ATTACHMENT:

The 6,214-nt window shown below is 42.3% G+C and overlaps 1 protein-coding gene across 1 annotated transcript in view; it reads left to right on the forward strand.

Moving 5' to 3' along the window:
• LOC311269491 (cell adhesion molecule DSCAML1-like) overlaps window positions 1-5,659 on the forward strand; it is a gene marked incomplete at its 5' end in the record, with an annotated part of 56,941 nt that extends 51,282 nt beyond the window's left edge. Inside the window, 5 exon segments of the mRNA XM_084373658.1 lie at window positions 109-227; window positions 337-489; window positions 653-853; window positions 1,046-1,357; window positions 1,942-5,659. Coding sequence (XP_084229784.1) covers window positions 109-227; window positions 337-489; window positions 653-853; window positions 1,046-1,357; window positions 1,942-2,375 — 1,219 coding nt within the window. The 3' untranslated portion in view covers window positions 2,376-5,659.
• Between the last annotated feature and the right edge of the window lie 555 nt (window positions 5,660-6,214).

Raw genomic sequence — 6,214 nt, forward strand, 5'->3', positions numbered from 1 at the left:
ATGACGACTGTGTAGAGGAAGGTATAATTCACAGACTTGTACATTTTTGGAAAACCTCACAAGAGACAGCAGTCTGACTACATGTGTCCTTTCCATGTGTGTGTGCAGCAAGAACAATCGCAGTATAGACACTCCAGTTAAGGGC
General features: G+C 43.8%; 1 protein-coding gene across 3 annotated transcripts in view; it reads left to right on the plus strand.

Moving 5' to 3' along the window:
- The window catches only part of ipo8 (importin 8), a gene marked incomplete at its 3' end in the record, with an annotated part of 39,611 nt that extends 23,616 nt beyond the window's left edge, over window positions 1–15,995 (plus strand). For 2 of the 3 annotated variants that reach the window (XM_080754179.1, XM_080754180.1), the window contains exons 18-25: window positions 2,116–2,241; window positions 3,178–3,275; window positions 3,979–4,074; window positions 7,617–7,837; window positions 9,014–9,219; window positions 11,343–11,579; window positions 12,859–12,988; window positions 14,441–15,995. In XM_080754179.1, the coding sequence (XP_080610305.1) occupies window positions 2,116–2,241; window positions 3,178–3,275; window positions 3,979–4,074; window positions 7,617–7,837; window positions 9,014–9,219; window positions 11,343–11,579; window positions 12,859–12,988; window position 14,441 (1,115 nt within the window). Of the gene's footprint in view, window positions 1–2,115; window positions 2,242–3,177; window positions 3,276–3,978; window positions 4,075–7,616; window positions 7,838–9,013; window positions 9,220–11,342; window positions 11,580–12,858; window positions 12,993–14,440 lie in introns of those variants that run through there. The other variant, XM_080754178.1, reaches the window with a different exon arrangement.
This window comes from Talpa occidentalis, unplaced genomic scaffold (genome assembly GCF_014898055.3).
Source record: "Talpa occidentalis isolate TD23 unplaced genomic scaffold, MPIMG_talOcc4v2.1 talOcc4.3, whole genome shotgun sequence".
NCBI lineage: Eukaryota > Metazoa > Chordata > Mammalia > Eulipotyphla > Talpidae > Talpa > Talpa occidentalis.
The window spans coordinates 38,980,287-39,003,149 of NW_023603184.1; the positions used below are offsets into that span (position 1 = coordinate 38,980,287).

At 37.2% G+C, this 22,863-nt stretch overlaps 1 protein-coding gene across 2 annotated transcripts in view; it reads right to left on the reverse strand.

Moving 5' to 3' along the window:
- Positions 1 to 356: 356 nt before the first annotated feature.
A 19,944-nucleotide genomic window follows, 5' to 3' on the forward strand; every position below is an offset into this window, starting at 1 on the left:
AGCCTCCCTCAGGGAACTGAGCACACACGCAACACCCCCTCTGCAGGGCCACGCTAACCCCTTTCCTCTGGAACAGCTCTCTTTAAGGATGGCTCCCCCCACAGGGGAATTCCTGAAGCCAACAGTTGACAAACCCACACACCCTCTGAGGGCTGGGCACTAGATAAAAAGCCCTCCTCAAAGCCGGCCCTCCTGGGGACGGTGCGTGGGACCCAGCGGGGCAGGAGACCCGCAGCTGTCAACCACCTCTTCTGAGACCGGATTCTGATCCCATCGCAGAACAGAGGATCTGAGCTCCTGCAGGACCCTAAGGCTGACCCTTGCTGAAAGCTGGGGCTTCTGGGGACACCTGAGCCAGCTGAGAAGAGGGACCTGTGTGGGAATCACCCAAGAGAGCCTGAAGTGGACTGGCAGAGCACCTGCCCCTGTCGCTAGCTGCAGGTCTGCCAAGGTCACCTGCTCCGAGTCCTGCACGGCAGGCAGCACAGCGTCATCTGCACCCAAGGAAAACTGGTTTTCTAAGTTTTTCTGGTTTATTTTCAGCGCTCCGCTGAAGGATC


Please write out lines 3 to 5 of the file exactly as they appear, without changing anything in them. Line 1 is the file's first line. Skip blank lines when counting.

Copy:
• LOC311269491 (cell adhesion molecule DSCAML1-like) overlaps window positions 1-5,659 on the forward strand; it is a gene marked incomplete at its 5' end in the record, with an annotated part of 56,941 nt that extends 51,282 nt beyond the window's left edge. Inside the window, 5 exon segments of the mRNA XM_084373658.1 lie at window positions 109-227; window positions 337-489; window positions 653-853; window positions 1,046-1,357; window positions 1,942-5,659. Coding sequence (XP_084229784.1) covers window positions 109-227; window positions 337-489; window positions 653-853; window positions 1,046-1,357; window positions 1,942-2,375 — 1,219 coding nt within the window. The 3' untranslated portion in view covers window positions 2,376-5,659.
• Between the last annotated feature and the right edge of the window lie 555 nt (window positions 5,660-6,214).

Raw genomic sequence — 6,214 nt, forward strand, 5'->3', positions numbered from 1 at the left: